Researchers at Carnegie Mellon University have created a method to turn one video into the style of another. While this might be a little unclear at first, take a look at the video below. In it, the researchers have taken an entire clip from John Oliver and made it look like Stephen Colbert said it. Further, they were able to mimic the motion of a flower opening with another flower.
In short, they can make anyone (or anything) look like they are doing something they never did.
“I think there are a lot of stories to be told,” said CMU Ph.D. student Aayush Bansal. He and the team created the tool to make it easier to shoot complex films, perhaps by replacing the motion in simple, well-lit scenes and copying it into an entirely different style or environment.
“It’s a tool for the artist that gives them an initial model that they can then improve,” he said.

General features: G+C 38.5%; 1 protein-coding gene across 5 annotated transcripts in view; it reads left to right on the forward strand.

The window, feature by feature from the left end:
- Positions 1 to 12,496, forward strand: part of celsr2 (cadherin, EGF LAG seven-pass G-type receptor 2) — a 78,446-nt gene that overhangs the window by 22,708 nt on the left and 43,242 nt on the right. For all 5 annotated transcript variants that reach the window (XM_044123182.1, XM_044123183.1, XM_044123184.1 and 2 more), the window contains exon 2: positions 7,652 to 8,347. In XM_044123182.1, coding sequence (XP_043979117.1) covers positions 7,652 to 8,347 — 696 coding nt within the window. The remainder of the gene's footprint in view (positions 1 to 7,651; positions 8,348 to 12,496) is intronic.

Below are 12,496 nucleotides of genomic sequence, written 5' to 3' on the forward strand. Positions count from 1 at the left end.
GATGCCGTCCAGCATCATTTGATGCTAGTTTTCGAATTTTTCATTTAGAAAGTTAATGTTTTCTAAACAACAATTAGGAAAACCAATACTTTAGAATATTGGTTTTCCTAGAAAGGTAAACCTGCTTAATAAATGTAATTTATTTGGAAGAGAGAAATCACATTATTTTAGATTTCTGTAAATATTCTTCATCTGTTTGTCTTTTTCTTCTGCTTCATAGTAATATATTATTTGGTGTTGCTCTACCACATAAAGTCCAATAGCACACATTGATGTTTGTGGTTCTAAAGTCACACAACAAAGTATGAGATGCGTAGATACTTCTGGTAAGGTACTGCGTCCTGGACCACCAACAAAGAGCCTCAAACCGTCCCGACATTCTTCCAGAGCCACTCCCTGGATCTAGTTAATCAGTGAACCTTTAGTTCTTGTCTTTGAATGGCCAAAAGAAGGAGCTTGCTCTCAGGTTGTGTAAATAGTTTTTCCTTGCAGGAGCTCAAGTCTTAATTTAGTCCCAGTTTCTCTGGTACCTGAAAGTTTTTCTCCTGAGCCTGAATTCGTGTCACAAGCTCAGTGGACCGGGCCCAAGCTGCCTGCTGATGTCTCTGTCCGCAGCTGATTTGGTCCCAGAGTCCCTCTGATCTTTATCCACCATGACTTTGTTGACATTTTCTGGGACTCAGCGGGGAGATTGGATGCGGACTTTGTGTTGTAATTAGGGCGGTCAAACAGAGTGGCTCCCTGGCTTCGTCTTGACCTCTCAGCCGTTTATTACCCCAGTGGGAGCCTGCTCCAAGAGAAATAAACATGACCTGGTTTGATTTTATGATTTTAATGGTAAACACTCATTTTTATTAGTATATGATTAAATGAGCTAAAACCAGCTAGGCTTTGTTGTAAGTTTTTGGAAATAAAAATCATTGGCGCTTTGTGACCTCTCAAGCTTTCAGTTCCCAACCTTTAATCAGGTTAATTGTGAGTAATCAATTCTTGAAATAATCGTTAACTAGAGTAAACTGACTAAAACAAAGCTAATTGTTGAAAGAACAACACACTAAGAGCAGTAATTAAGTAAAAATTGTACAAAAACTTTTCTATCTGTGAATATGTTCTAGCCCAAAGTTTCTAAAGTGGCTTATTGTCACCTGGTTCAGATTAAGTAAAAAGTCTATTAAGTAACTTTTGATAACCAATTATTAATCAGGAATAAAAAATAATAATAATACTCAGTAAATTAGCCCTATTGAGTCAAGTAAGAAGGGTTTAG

The system uses something called generative adversarial networks (GANs) to move one style of image onto another without much matching data. GANs, however, create many artifacts that can mess up the video as it is played.
In a GAN, two models are created: a discriminator that learns to detect what is consistent with the style of one image or video, and a generator that learns how to create images or videos that match a certain style. When the two work competitively — the generator trying to trick the discriminator and the discriminator scoring the effectiveness of the generator — the system eventually learns how content can be transformed into a certain style.
The researchers created something called Recycle-GAN that reduces the imperfections by “not only spatial, but temporal information.”
“This additional information, accounting for changes over time, further constrains the process and produces better results,” wrote the researchers.
Recycle-GAN can obviously be used to create so-called Deepfakes, allowing for nefarious folks to simulate someone saying or doing something they never did. Bansal and his team are aware of the problem.
“It was an eye opener to all of us in the field that such fakes would be created and have such an impact. Finding ways to detect them will be important moving forward,” said Bansal.